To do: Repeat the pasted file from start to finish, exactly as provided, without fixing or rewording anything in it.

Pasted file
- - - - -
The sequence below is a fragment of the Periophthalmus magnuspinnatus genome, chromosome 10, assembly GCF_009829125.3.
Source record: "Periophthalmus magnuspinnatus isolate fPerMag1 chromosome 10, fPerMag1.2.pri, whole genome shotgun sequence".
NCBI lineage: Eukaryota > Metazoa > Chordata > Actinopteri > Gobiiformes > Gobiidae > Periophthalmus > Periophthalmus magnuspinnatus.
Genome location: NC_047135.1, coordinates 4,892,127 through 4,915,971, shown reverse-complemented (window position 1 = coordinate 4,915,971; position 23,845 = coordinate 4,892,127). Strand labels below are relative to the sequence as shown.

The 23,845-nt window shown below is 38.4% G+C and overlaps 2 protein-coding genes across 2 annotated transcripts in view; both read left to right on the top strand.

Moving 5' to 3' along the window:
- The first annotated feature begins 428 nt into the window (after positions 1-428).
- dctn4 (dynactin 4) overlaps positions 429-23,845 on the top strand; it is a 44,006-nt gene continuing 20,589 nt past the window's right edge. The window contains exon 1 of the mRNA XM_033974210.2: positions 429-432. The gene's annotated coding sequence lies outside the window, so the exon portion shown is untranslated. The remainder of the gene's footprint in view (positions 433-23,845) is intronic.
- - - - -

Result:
The sequence below is a fragment of the Periophthalmus magnuspinnatus genome, chromosome 10, assembly GCF_009829125.3.
Source record: "Periophthalmus magnuspinnatus isolate fPerMag1 chromosome 10, fPerMag1.2.pri, whole genome shotgun sequence".
NCBI lineage: Eukaryota > Metazoa > Chordata > Actinopteri > Gobiiformes > Gobiidae > Periophthalmus > Periophthalmus magnuspinnatus.
Genome location: NC_047135.1, coordinates 4,892,127 through 4,915,971, shown reverse-complemented (window position 1 = coordinate 4,915,971; position 23,845 = coordinate 4,892,127). Strand labels below are relative to the sequence as shown.

The 23,845-nt window shown below is 38.4% G+C and overlaps 2 protein-coding genes across 2 annotated transcripts in view; both read left to right on the top strand.

Moving 5' to 3' along the window:
- The first annotated feature begins 428 nt into the window (after positions 1-428).
- dctn4 (dynactin 4) overlaps positions 429-23,845 on the top strand; it is a 44,006-nt gene continuing 20,589 nt past the window's right edge. The window contains exon 1 of the mRNA XM_033974210.2: positions 429-432. The gene's annotated coding sequence lies outside the window, so the exon portion shown is untranslated. The remainder of the gene's footprint in view (positions 433-23,845) is intronic.